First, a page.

His condo-scale pieces have a playful, retro flair.
You probably haven't heard of Bobby Berk yet, the 31-year-old wunderkind who worked his way up from stocking the shelves at Bed, Bath & Beyond to helm his eponymous furniture design company and four stores in L.A. in 10 short years. His new line of playful yet sleek furnishings (many named for sitcom characters; witness the Mork and Mindy ottomans), are as witty as the designer himself. He blends a mid-century modern sensibility with smaller scale furnishings to suit today's condos, and his line is now available in Canada through Urban Mode.
H&H: What inspires you?
Bobby Berk: I was always really inspired by my grandmother. I grew up in a tiny town in Missouri: it was not about design. But her home in Alvin, Texas was immaculate, a real "magazine home." It was my ideal, perfect look. She had such amazing mid-century furniture, especially her sofa. Then we sat on it. And it felt horrible!
H&H: How have you improved on those styles?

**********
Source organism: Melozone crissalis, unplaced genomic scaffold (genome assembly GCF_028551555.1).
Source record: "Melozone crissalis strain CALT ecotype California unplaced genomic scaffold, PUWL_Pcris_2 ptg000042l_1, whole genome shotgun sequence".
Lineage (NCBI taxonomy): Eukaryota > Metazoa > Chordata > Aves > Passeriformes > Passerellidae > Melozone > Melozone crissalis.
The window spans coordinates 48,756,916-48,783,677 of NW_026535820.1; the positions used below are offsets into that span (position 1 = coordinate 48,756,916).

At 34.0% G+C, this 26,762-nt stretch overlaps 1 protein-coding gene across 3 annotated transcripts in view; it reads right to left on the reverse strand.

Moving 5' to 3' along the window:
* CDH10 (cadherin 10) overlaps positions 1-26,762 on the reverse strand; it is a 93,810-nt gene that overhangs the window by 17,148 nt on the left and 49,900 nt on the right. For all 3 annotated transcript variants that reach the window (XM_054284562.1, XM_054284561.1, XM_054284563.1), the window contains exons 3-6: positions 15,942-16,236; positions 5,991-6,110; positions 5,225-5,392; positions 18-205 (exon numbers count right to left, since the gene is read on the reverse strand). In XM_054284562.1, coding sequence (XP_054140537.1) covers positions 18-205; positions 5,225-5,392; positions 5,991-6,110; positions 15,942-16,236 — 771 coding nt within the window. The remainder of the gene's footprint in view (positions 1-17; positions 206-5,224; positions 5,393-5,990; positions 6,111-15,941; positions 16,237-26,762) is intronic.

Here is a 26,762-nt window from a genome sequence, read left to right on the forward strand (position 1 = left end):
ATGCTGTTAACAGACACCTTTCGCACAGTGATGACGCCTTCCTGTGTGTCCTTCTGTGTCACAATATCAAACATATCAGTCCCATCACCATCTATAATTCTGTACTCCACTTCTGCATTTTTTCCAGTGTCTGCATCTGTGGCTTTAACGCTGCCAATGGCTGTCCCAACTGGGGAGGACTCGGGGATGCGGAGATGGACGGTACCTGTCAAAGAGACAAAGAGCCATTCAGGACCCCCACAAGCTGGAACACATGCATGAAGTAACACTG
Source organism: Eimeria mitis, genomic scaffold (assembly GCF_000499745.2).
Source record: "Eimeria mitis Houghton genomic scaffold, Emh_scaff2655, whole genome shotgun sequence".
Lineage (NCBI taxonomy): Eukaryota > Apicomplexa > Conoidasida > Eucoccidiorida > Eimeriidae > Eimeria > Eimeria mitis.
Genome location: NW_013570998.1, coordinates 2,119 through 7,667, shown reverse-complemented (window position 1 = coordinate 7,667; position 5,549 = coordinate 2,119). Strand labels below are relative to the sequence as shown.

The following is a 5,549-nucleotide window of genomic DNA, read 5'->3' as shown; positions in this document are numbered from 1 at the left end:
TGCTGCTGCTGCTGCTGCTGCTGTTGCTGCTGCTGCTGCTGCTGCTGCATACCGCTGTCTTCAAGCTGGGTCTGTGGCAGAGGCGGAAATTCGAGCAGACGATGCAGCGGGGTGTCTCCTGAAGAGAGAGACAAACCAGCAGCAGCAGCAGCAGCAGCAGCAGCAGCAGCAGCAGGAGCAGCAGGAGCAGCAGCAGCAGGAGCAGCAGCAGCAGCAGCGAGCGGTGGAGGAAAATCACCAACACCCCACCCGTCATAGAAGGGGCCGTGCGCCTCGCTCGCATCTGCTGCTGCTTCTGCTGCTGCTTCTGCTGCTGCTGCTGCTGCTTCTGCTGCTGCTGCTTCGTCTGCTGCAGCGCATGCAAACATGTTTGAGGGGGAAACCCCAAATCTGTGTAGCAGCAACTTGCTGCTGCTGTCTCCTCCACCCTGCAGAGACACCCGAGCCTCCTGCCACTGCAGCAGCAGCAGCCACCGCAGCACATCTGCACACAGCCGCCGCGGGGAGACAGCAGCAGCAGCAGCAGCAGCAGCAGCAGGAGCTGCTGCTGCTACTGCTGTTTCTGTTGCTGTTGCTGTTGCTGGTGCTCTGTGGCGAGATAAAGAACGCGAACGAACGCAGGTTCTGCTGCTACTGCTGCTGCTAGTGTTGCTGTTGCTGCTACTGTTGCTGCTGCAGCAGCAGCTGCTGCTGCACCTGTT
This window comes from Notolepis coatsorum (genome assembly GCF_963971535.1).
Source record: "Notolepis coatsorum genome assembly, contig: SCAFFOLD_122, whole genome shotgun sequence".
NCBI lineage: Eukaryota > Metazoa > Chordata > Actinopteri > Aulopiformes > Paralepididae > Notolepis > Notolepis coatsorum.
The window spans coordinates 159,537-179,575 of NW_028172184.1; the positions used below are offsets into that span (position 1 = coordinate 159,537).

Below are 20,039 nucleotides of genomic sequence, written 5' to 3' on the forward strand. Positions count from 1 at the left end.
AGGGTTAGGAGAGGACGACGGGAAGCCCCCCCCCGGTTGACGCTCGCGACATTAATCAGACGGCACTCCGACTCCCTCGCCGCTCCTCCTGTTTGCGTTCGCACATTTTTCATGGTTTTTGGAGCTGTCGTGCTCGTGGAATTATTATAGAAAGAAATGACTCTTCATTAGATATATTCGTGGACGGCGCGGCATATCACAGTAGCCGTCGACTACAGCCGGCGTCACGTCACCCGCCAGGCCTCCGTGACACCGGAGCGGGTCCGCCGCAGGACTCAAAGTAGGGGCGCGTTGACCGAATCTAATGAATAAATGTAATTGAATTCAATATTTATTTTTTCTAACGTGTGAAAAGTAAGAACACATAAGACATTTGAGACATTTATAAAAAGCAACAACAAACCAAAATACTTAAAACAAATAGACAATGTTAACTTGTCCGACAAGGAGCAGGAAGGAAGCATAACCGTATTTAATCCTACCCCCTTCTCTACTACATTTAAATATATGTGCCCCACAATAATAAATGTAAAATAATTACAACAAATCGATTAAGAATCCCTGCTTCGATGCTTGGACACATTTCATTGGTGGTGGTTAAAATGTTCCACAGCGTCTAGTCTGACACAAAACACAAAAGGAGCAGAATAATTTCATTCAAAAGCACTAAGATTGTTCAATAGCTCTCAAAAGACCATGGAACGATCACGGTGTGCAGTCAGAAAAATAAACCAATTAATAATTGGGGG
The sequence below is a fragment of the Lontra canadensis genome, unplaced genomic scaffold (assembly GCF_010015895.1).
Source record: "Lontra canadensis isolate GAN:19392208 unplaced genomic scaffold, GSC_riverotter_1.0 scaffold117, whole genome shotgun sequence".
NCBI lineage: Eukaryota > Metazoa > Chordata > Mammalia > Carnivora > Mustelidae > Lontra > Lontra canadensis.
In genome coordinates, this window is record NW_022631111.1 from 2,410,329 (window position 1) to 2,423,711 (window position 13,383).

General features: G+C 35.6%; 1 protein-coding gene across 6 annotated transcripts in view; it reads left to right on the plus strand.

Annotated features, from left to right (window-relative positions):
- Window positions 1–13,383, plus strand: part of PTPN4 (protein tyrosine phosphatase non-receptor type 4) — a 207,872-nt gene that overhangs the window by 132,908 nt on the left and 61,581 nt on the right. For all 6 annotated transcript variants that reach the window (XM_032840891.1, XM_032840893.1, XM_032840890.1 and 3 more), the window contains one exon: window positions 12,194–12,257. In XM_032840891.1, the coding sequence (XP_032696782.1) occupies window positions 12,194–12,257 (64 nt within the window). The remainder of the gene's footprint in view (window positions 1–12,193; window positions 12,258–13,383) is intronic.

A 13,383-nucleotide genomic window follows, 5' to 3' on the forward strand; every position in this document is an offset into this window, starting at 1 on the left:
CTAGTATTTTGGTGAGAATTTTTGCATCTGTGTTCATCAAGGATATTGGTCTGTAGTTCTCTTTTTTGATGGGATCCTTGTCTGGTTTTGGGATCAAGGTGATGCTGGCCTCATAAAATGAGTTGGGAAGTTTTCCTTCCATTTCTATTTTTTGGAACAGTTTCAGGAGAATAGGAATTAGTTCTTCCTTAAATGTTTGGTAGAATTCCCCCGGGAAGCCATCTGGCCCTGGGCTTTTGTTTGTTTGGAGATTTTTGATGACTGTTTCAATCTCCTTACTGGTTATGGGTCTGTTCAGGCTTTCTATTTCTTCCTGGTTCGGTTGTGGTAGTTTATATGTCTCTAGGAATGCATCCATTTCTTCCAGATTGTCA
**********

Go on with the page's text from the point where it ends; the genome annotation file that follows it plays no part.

BB: We use green materials and processes, for instance, the Tabitha sofa is filled with recycled water bottles that feel like down. The arm of the Cagney sleeper sofa folds down from the side, not the front, so you don't have to rearrange your coffee table every time someone sleeps on it. The Jack chair is influenced by Knoll, but has thinner arms so it takes up less space. The frame of the Marsha bed sticks out only 1" on each side so it's great in compact rooms.
H&H: What makes your line unique?
BB: I love bold, retro colours and shapes. You can customize a lot of our pieces by adding a pop of colour on the shelves, or a cabinet door. I love the Process Blue from Pantone on the Jefferson credenza's shelves and feet. We manufacture our pieces in North Hollywood, in the same factory as Barbara Barry. I feel like we can bring a lot of manufacturing back to the U.S. from China and demonstrate how good quality furniture can be affordable. Most of the furniture shipped from there is flat packed with no solid wood. We use solid oak or walnut on legs and a veneer on the surfaces since it can split in a dry climate.
H&H: What's a SoCal trend that's going mainstream?
BB: Definitely colour. For the past five or six years it's been all about grey and earth tones. Having furnishings combine colour with a little wood is a nice way to ease into it.
H&H: You have achieved a lot in a short time. What's your secret?
BB: Mountain Dew.
Read our interview with young Vancouver designer Sophie Burke.